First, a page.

false and misleading when issued, as they misrepresented and/or omitted
one or more of the following adverse facts which then existed and
disclosure of which was necessary to make the statements made not false
and/or misleading.

Principally, in order to attract and maintain the appearance of a
diverse customer base, the Company:

     (1) executed orders from customers without industry track records
         or acceptable financial conditions; and

     (2) had a liberal policy of accepting and holding inventory for
         and from existing and prospective customers (often without
         ever obtaining a written contract), increasing its costs and
         forcing it to write down obsolete inventory.

In addition, due to a lack of internal controls, the Company's "cash
conversion cycle" and its "days of sales outstanding," were much longer
than its competitors, meaning that the Company had to wait a long time
between the time it sold inventory until it collected payment.

During this extended time, the Company carried the totals as accounts
receivables, hiding the fact that payment was unlikely and delaying
disclosure of that fact until the Company finally did write down
material amounts of accounts receivables.

The complaint further claims that the facts, which were known to the
defendants but concealed from the public following the Secondary
Offering, include:

     (i) The Company was in violation of its financial loan covenants;

    (ii) The Company's inventory and accounts receivables valuations
         were grossly overstated; and,

   (iii) Defendants needed to keep the Company's shares artificially
         inflated to complete the Company's convertible offering.

On May 3, 2002, the Company issued a press release entitled, "PEMSTAR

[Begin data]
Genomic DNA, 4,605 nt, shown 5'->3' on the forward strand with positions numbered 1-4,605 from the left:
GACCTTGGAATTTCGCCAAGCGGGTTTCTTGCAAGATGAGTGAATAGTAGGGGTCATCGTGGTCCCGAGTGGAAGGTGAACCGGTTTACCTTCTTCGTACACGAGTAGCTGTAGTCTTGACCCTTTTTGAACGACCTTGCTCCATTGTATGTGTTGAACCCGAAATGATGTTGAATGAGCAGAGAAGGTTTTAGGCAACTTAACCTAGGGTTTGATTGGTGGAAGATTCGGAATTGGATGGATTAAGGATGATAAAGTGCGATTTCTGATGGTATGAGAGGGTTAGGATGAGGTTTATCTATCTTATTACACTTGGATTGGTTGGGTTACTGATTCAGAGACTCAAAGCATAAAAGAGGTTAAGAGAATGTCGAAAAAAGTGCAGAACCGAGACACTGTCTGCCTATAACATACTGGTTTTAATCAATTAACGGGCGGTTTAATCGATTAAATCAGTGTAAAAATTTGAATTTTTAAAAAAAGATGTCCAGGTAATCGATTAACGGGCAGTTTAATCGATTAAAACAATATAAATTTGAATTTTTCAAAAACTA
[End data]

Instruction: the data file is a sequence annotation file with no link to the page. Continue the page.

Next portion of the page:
Revises Estimates for Fourth Fiscal Quarter 2002 Results and Announces
Private Placement of Up to $50 Million."  On this news, the Company's
share price plunged more than 60% on May 6, 2002.

For more details, contact Nikole Davenport by Mail: 2900 Promenade II,
1230 Peachtree Street, N.E., Atlanta, Georgia 30309 by Phone:
888-873-3999 or 404-873-3900 by E-mail: nmd@classlaw.com or visit the
firm's Website: http://www.classlaw.com


WALT DISNEY: Wolf Haldenstein Commences Securities Suit in C.D. CA
------------------------------------------------------------------
Wolf Haldenstein Adler Freeman & Herz LLP initiated a securities class
action in the United States District Court for the Central District of
California, Western Division, on behalf of purchasers of the securities
of Walt Disney Company (NYSE: DIS) between December 19, 1997 and May
15, 2002, inclusive, against the Company and certain of its officers
and directors.

The complaint alleges that defendants violated the federal securities
laws by issuing materially false and misleading statements throughout
the class period that had the effect of artificially inflating the
market price of the Company's securities.

During the class period, defendants failed to disclose a lawsuit
(hereinafter referred to as the "Pooh Litigation") involving hundreds
of millions of dollars in potential royalty payments and the potential
loss of $2 - $6 billion in future licensing revenue relating to a
beloved character in a well-known children's book, Winnie the Pooh (or
Pooh).  At risk is the Company's merchandising agreement for Pooh
character products, which could be terminated as early as February
2003. Throughout the class period, Company SEC filings omitted all
disclosure of the Pooh Litigation.

On May 15, 2002, defendants finally revealed the number of claims
involved and the possible results of the Pooh litigation.  The
Company's stock price fell on this news, decreasing 28% in the
following two months.

For more details, contact Fred Taylor Isquith, Michael Miske, George
Peters or Derek Behnke by Mail: 270 Madison Avenue, New York, New York
10016 by Phone: 800-575-0735 by E-mail: classmember@whafh.com or visit
the firm's Website: http://www.whafh.com. All e-mail correspondence
should make reference to Disney.


                              *********

S U B S C R I P T I O N   I N F O R M A T I O N

Class Action Reporter is a daily newsletter, co-published by
Bankruptcy Creditors' Service, Inc., Trenton, New Jersey, and
Beard Group, Inc., Washington, D.C.  Enid Sterling, Aurora Fatima
Antonio and Lyndsey Resnick, Editors.

Copyright 2002.  All rights reserved.  ISSN 1525-2272.

This material is copyrighted and any commercial use, resale or
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Information contained herein is obtained from sources believed to be
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The CAR subscription rate is $575 for six months delivered via e-mail.
Additional e-mail subscriptions for members of the same firm for the
term of the initial subscription or balance thereof are $25 each.  For
subscription information, contact Christopher Beard at 240/629-3300.